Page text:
In this painting Newcombe’s technical virtuosity means he is able to reproduce all the subtleties and nuances of snowy landscapes. The artist is obviously painting this with the work of the great master Pieter Bruegel in mind.
From the image it is not possible to see the detail of this work, such as the black crows overhanging the scene, perched up in the branches on the left hand trees. It is an incredible painting and well worth seeing at the gallery.
Peter Newcombe was born in Blisworth, Northamptonshire in 1943. He studied illustration and etching at Northampton School of Art, where he won a travelling scholarship. His work first came to public attention in 1968 with a set of twelve large drawings illustrating ‘The Shepherds Calendar’ by John Clare, which were featured on BBC television. In 1970 he was awarded a major art grant from the Elizabeth T. Greenshield Foundation in Canada. At this time he began exhibiting widely in London including at the Royal Academy, the Royal Society of British Artists, and the Royal Institute of Painters in Watercolour. In 1979 he designed a set of flower stamps for the Post Office.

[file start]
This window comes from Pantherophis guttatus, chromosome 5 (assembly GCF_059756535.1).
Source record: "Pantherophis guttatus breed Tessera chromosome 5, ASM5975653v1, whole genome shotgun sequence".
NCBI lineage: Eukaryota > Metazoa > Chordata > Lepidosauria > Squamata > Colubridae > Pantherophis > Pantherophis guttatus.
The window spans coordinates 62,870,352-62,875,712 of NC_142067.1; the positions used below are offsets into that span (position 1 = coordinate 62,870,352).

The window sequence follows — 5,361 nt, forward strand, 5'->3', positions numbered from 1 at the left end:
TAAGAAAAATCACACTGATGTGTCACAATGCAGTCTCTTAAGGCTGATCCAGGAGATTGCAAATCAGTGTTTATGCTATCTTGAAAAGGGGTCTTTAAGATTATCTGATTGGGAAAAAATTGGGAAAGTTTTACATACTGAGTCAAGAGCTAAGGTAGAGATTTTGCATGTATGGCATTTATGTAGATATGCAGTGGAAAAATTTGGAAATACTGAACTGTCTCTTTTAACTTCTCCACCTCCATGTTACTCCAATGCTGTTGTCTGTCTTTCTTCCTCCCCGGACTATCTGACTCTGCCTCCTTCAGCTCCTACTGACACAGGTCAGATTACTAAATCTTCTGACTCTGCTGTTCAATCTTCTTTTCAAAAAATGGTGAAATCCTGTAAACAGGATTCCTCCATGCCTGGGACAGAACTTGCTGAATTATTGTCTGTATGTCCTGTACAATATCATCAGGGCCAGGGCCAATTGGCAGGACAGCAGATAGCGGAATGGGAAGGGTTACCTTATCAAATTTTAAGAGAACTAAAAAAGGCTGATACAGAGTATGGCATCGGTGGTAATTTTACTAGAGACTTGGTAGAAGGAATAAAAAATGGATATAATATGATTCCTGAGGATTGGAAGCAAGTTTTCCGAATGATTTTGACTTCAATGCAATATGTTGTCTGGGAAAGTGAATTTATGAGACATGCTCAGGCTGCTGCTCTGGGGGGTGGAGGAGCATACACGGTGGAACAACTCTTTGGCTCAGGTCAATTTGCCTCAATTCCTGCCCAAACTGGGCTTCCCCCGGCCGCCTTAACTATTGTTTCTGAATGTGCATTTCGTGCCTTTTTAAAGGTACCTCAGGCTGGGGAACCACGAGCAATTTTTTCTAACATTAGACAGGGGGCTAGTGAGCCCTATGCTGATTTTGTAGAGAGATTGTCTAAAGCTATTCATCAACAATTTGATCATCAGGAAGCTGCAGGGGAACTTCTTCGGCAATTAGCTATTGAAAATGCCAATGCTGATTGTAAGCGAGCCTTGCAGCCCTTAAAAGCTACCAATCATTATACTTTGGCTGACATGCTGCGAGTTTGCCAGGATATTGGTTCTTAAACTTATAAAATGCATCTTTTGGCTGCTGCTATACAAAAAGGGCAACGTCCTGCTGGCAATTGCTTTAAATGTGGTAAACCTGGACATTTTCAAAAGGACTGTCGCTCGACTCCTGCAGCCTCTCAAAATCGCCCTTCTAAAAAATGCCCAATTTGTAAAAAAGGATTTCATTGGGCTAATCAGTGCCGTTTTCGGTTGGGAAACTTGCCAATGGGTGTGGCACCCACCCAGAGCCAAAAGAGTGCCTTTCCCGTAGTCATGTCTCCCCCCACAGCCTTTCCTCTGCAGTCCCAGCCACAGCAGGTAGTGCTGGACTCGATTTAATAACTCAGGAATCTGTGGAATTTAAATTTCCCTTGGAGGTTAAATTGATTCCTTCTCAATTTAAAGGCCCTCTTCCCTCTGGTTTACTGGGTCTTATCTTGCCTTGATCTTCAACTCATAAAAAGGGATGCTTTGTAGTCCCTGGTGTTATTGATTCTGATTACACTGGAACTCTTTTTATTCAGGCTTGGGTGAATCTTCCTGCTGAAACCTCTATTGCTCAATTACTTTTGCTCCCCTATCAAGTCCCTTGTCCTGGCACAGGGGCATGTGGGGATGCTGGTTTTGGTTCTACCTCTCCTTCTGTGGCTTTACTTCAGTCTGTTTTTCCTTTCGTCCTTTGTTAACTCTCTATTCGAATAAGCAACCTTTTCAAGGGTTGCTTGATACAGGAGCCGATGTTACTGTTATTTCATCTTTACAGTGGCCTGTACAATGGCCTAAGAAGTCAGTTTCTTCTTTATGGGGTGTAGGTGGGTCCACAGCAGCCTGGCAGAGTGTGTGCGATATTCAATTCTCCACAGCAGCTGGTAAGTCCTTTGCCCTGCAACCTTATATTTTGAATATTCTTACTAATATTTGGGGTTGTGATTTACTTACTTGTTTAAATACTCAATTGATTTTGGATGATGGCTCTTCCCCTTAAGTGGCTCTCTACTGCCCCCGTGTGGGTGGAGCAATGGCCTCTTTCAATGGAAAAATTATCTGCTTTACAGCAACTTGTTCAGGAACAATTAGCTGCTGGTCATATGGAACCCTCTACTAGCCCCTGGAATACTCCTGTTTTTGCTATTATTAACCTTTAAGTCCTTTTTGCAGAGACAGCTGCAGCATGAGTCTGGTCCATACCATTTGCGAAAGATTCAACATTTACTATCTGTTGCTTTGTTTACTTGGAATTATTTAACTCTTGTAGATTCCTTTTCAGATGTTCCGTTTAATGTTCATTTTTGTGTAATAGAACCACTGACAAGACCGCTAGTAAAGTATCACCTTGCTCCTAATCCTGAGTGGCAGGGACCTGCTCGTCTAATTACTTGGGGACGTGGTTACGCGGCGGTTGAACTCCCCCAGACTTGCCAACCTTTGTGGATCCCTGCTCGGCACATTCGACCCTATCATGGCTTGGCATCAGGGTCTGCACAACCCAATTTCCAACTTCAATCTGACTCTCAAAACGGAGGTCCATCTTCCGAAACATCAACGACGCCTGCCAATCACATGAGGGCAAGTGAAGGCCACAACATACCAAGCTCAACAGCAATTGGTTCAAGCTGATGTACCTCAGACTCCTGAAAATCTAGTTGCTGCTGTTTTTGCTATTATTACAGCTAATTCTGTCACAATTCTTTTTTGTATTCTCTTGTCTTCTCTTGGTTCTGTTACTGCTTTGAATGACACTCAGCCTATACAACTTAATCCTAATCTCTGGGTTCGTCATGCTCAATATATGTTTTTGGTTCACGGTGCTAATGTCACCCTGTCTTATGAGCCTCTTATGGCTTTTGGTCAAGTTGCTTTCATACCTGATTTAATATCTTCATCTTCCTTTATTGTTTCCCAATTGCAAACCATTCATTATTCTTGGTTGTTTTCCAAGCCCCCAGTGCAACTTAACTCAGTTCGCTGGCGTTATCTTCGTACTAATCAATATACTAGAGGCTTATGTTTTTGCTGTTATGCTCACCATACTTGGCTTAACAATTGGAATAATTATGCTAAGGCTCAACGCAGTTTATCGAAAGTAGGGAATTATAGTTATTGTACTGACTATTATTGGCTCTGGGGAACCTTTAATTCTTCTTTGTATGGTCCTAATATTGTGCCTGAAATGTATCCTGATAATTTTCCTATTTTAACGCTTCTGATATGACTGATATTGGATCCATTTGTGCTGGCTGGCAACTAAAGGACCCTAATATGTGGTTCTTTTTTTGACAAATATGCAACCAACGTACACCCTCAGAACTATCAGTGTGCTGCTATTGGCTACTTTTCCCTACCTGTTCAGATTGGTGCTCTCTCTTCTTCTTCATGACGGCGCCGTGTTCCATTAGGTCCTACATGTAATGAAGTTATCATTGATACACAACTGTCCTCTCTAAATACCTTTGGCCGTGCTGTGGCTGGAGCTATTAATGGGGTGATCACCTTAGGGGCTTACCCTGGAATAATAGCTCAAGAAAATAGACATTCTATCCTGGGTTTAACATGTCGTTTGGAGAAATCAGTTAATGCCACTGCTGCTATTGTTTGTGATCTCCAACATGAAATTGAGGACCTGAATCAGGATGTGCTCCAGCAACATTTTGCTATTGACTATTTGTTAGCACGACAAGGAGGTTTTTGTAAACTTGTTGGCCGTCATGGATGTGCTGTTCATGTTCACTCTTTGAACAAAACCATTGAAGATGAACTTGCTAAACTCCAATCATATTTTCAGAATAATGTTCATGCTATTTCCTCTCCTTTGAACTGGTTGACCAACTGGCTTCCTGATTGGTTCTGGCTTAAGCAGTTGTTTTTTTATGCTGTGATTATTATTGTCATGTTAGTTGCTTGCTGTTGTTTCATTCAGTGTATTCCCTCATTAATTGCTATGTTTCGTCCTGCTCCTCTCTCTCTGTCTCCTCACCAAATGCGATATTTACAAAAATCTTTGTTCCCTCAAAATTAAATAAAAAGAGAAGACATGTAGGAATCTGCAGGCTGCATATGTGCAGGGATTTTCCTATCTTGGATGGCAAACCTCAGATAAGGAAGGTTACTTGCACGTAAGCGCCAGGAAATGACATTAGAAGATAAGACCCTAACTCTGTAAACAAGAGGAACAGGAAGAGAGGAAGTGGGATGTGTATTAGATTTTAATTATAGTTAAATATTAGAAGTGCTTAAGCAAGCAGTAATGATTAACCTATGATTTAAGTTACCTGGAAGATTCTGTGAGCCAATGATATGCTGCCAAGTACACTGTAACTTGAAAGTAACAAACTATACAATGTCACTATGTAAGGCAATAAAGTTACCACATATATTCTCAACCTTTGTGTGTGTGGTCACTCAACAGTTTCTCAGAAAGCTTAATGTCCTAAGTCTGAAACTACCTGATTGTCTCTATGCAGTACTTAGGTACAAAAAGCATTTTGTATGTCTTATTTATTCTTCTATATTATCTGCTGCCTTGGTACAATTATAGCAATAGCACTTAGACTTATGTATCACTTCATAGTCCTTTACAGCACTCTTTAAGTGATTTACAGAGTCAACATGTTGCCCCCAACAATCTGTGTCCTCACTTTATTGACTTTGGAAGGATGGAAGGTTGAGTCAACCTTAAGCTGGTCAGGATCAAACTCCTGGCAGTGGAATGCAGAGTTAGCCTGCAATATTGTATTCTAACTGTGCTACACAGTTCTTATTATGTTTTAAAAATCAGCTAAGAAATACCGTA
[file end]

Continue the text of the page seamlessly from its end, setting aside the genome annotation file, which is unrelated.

The subject matter of Peter Newcombe’s paintings is gathered almost entirely from the area of Northamptonshire in which he lived. His paintings are intense studies of landscape and flora in all seasons, and he had a particular interest in old buildings and wild flowers.